Friday, April 17, 2009


When disaster strikes.

My grower came by this morning to bring us nice new product for our seminar. These are new varieties, ones where we had sat down in november and hammered out together as to what to put what in a hanging basket, 6", 4", etc. Whats terrible about the fact that he brought us plants is not that he brought them, but that Andrea accidently dumped them clean over the rank and dropped them, top first. What happened was I was pulling the rack up the ramp and these certain carts we get from another grower unhing themselves, so when I pulled, the top shelf did a flip, dumping the lot on the ground.

And then everyone stood there in shock and then we all had a good laugh at the irony of it. There is always a rack that flips, dumps, whatever, and it's usually product that we need the most. A lot of the times, fate has it that it is usually White Impatients that are in high demand.

Anyways! I have a few catch up posts to do since I've been accumulating pictures and posts in my head and since I'm sitting on my porch, husband off to his astronomy meeting, baby asleep, its a really good time to clump them all together. Little moments like these help.

Cordyline 'Red Star' (Red Star Dracaena - above picture). Fantastic plant, drought tolerant. We covered this last year and now, I've had this plant for roughly two years and I can see that everyone in the greenhouse industry is finally coming out with it. I assume that next year, the market will be flooded with it (but by then, we'll have moved onto something else). Though I have to say, it doesn't seem to be a plant that lacks demand. People want this plant and for us, we only get about 800 pots in shipment and we're trying out the gallon pots this year (bigger plant - not bad in size). These are quarts and they're much cheaper to the gallon and the nice thing about it is it's incredibly drought tolerant.(like I said above, repeating myself because Im listening to the birds rather than paying attention to what im writing). I've dried these babies out to the point of death and they STILL look good. I've never thrown one out to date and desease just doesnt' seem to be a problem. Slow grower but nice with rigid leaves, much like the regular dracaena itself (green spike).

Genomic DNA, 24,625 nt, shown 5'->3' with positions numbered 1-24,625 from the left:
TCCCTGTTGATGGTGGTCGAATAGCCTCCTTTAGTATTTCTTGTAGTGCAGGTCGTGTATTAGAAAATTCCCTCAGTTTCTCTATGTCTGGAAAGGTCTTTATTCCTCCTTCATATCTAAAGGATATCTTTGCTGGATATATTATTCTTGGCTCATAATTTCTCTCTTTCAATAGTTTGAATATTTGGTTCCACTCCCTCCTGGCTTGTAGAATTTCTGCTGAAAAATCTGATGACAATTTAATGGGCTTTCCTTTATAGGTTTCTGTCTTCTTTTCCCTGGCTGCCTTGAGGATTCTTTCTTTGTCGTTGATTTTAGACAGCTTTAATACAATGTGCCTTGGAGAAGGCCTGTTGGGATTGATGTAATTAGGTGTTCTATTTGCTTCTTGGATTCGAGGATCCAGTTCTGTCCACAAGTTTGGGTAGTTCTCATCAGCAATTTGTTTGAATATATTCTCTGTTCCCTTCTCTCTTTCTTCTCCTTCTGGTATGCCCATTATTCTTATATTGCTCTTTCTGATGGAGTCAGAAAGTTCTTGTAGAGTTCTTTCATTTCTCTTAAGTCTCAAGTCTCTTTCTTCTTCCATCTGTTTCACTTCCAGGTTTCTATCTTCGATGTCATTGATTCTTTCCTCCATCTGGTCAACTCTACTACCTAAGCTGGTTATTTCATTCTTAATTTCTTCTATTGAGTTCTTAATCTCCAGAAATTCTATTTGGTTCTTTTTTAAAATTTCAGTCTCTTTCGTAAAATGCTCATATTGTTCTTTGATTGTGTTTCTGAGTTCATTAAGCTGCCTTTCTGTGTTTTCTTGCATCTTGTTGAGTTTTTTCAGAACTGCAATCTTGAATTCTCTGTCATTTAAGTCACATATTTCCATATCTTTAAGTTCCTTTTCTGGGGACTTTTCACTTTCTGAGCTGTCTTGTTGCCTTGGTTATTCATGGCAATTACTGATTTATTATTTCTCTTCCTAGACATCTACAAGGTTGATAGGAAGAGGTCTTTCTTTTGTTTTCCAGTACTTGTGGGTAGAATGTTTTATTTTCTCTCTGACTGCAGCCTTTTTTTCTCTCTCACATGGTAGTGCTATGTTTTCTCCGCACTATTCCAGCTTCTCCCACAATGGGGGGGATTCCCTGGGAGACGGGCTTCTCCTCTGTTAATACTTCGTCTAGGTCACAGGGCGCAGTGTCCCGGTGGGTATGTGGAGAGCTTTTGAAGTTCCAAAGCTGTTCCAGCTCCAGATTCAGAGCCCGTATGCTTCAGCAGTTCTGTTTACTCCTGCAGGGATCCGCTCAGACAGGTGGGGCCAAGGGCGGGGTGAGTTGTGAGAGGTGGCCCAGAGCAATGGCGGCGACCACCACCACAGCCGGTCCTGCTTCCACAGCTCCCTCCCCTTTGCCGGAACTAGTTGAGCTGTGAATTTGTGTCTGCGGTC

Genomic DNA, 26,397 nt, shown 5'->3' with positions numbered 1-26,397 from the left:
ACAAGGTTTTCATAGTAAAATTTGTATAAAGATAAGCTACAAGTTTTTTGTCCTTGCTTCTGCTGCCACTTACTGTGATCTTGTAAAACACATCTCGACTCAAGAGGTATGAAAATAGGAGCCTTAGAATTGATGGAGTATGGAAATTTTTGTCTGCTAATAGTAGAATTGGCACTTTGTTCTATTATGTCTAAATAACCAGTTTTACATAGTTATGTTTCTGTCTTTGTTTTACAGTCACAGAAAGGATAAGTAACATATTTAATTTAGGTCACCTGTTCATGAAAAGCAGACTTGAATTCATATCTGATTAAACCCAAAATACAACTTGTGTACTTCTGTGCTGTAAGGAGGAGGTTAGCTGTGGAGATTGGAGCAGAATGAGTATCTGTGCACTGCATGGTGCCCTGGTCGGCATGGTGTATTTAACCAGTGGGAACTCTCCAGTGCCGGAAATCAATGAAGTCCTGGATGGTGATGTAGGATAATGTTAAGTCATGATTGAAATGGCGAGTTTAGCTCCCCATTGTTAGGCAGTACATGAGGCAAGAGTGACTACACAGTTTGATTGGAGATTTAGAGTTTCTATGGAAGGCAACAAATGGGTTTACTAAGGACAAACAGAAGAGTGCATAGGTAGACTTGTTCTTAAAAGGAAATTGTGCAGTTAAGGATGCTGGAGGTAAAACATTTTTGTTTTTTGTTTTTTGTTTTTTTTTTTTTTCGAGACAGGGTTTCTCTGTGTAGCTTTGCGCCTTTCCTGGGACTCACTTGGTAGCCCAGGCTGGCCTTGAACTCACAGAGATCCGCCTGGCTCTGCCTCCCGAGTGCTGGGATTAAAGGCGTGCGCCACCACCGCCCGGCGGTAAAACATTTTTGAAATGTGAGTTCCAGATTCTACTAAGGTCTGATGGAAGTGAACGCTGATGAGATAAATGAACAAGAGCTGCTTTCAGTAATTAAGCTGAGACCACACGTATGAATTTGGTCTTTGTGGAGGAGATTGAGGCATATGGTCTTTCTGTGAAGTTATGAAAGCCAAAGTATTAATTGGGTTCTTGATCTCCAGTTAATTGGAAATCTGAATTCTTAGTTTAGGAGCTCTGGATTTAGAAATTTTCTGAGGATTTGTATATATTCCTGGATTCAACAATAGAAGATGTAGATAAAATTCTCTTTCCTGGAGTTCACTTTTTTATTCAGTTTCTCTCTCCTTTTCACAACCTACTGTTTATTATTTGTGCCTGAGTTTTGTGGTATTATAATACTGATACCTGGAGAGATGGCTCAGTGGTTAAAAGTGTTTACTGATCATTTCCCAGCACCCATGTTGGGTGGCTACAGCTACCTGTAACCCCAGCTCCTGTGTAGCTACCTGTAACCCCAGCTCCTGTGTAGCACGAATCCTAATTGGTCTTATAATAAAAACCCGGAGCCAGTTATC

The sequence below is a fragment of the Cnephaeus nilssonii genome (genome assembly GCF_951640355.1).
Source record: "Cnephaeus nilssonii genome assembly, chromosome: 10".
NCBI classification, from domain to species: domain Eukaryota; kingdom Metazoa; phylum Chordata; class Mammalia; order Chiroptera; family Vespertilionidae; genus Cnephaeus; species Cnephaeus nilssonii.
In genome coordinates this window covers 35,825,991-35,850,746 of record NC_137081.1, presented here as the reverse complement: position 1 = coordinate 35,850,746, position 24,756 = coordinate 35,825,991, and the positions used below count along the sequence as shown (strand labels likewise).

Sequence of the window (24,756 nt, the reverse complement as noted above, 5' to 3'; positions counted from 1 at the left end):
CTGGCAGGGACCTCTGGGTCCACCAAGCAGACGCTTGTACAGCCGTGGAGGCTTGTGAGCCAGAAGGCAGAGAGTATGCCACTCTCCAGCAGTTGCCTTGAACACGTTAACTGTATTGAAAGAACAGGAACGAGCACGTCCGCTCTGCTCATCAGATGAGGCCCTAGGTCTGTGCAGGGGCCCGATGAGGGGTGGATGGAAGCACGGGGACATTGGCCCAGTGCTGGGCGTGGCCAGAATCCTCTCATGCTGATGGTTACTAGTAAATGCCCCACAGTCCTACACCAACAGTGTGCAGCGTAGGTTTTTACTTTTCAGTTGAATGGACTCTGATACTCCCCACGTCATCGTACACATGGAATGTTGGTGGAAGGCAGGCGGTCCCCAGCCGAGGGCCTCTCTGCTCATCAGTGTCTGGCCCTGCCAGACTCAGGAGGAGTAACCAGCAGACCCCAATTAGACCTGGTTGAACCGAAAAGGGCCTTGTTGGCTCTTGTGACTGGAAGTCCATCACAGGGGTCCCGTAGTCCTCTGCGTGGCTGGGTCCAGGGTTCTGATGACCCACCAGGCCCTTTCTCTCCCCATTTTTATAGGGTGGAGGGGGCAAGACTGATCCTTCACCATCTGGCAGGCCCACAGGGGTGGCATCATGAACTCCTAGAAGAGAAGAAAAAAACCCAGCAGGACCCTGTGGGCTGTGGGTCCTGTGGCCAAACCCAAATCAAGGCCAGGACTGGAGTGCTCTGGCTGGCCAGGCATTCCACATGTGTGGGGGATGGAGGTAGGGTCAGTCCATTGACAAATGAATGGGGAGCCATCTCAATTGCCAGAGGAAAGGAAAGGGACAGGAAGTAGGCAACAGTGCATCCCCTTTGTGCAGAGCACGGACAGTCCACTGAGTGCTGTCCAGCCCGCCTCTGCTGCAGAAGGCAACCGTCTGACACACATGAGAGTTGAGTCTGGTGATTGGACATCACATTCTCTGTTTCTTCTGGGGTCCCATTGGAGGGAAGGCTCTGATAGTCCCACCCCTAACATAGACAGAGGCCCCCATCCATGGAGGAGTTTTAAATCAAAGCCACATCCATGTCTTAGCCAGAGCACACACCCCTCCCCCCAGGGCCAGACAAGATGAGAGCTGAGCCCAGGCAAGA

This is what we've done to our office with our spare grapevine from Angelo's garden last year. We're going to grown things on it, possibly morning glory or something similar.

This was what we started with, plus the raspberry pots for planting.

And this little guy is my son, Ian, Peacing out.

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